Tristan Bruns most definitely is. It’s another thing for him to be able to dance so well with a partner like Kate O’Hanlon, who is equally adept on her feet. The thing that kind of blew my mind about The Adventures of Tapman was that there were several times where Bruns as Tapman was dancing with an invisible partner. It’s the main reason of many you should go see The Adventures of Tapman.
It’s hard to describe the invisible dance partner thing but I’ll give it a go. Part of the storyline premise of The Adventures of Tapman is that his arch nemesis is Invisible Tapman, a cloning project gone awry. Part of the economics of touring Fringe shows is, keep your cast as small as possible. Part of the way you keep from looking cheap is to make something really cool out of necessity. So the sound effect of Invisible Tapman’s menacing voice isn’t just an unseen acting partner for Bruns to use as a pretense to pretend to beat himself up onstage (though he does that convincingly, too). Just like any other kind of musical accompaniment, the sound of Invisible Tapman doing his own evil dance routine is something that Tapman times his own dance steps in opposition to, and in unison with. There’s a little tap competition, there’s counterpoint moves, there’s moments when they sound like they’re kicking off one another’s feet, or slapping hands. But of course, the second person in the routine ISN’T THERE. Bruns interaction with sound and empty space is so convincing in these moments, it’s kind of mind-boggling. They also sing together which is ridiculously charming, and again shouldn’t work, but the dance has so thoroughly convinced you that, hey, why not?
The structure of The Adventures of Tapman is largely episodic like those multi-part serials they used to show before the main feature film in old movie houses that got recycled on TV on Saturday mornings (Flash Gordon, Superman, etc.). Simple stories of heroes and villains and people in peril. The whisper thin excuse for a plot isn’t really the point here, though. It’s just a framework on which to hang different dance routines. Bruns' sand dance in one sequence is an interesting variation on regular tap. O'Hanlon later in the show starts a more modern dance style routine which Bruns steps into, tap on his side with modern on hers, and then weaving the two together.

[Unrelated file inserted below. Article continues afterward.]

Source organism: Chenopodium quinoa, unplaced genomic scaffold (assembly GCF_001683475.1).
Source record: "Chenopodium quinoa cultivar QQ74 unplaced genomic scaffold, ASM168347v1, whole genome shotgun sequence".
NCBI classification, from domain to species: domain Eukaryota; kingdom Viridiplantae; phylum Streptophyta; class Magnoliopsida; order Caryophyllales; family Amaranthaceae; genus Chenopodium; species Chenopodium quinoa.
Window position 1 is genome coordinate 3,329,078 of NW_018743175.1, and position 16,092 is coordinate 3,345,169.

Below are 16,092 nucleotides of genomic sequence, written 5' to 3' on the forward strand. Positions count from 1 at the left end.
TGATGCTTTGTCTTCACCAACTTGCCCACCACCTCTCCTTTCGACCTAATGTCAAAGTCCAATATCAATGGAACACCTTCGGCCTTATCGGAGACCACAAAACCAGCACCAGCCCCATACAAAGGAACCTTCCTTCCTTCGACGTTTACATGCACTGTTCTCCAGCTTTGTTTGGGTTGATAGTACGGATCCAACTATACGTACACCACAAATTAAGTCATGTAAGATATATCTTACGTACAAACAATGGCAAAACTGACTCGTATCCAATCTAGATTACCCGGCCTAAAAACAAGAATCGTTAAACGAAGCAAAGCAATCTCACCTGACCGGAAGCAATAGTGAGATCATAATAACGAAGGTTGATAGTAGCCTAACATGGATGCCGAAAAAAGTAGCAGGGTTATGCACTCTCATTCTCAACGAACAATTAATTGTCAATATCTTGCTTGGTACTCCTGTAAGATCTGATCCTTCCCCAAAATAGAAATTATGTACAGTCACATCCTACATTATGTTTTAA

The transitions here are sometimes a little spotty, but that’s always a problem with dance shows. How do you give the performers a chance to catch their breath? The fewer the number of performers, the harder that is. Part of me kept wishing they had a third dancer, a musician or even a comedian, someone to entertain the crowd while giving the other performers some necessary breathing space. Also, while Invisible Tapman is great as a dance partner, he’s not so useful as an acting partner in a scene. O’Hanlon as Modern Marvel on a date with Invisible Tapman has probably the hardest scene to pull off in this regard.
The costumes didn’t change, so that really wasn’t a problem. Actually, the superhero set-up might just be an excuse to get the cast in spandex, but when you have bodies like Bruns and O’Hanlon, no complaints there. Go with your strongest selling points, grace and athleticism.
The audience should just go for the dancing in The Adventures of Tapman, forgive some of the trappings around it. The dancing is amazing. In fact I was waffling back and forth between giving this 5 stars instead of just 4.5. The dancing is so good, it could almost make me gloss over the rough spots. The performers are so incredibly friendly and good-natured, I hope the Fringe community here embraces them in like fashion. There’s a great little moment at the end of the show where anybody with tap experience at any level is invited up for a tap farewell number that we’re told is a tradition in the tap community wherever you go. It was delightful to watch performers and audience merge a little, and in perfect keeping with the spirit of this lighthearted show.
4.5 stars - Very Highly Recommended